Monday, September 26, 2016

Jaki Jean on Today & the Shooting in Houston

This morning, as Jean & I were watching the morning news with Charlie Rose on CBS, the local network affiliate broke in with “Breaking News.”   

There had been a shooting in the West University / Houston area, beginning at not quite half past six o’clock AM.

It took place less than a mile from where I once lived on Milton Street with my eldest son Nick.

For the next five hours, all network broadcasts on five networks were suspended in favor of the local affiliate’s coverage of this event.

And for the most of those hours, no local reporters informed the public of facts verified by the officials handling the situation.  Instead, we were fed suppositions, theories, what ifs, musings, descriptions of what we could clearly see for ourselves on the screen & interviews of traumatized witnesses anxious for their less than 15 minutes of fame.

In any time, but especially in these times, this was an important story – but it was a story that needed to be reported responsibly & with verified information.  

Not observations from a newscaster looking at the screen & explaining what the helicopter above was filming.

Nine people were wounded in this attack.  At first it was seven & then six & now the police have confirmed nine.  Three have been released from local hospitals.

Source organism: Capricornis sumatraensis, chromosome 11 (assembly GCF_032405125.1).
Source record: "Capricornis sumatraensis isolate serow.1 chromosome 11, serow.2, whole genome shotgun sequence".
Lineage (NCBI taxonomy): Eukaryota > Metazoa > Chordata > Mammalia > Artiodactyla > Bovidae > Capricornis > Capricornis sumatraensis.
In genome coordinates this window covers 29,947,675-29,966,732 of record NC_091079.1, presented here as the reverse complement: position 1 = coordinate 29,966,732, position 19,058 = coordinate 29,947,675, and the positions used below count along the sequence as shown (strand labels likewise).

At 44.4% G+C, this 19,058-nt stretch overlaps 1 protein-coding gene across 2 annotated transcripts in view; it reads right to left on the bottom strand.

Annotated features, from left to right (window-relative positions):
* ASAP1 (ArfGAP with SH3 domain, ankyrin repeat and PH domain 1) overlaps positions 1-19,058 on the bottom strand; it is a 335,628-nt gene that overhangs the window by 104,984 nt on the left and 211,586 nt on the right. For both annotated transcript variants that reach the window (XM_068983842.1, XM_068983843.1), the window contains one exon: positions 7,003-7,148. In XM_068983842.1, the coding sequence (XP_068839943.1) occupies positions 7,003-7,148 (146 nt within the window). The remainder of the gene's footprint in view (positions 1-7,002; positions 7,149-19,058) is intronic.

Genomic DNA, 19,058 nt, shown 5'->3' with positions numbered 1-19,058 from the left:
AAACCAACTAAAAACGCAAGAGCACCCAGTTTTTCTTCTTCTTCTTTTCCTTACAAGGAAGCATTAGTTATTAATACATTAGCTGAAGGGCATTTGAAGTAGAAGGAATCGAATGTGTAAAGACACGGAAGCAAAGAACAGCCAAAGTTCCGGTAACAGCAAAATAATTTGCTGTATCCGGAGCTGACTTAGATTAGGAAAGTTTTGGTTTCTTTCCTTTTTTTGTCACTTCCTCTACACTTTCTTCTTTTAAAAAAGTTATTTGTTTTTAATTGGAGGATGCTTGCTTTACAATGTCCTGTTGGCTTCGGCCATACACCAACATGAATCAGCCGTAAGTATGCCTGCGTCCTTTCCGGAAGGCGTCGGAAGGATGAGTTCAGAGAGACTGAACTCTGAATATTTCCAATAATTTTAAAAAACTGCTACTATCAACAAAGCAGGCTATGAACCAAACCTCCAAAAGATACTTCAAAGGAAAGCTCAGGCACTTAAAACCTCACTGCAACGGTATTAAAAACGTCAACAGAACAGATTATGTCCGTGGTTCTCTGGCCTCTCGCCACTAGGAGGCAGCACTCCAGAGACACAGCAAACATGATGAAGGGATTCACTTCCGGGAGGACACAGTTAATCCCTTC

The stories about the shooter, who was killed, vary from station to station.  I am still not sure what this man’s problem was.  He was a lawyer.  And clearly, at least temporarily, deranged.  With no ties to terrorist activities.  At least not today.

And he is dead.

He shot at random.  As people were leaving to go to the gym, to head in for work, on their way to take their kids to school.

There is a legitimate story in this tragedy.  Perhaps several – the stories of the nine victims.  The story of how this man decided to take guns to his car & shoot at random individuals.

I heard one local newscaster praise the police for exercising caution before going into the suspect’s apartment, “to make sure they knew what they were dealing with.”

If only newscasters & journalists would do the same.

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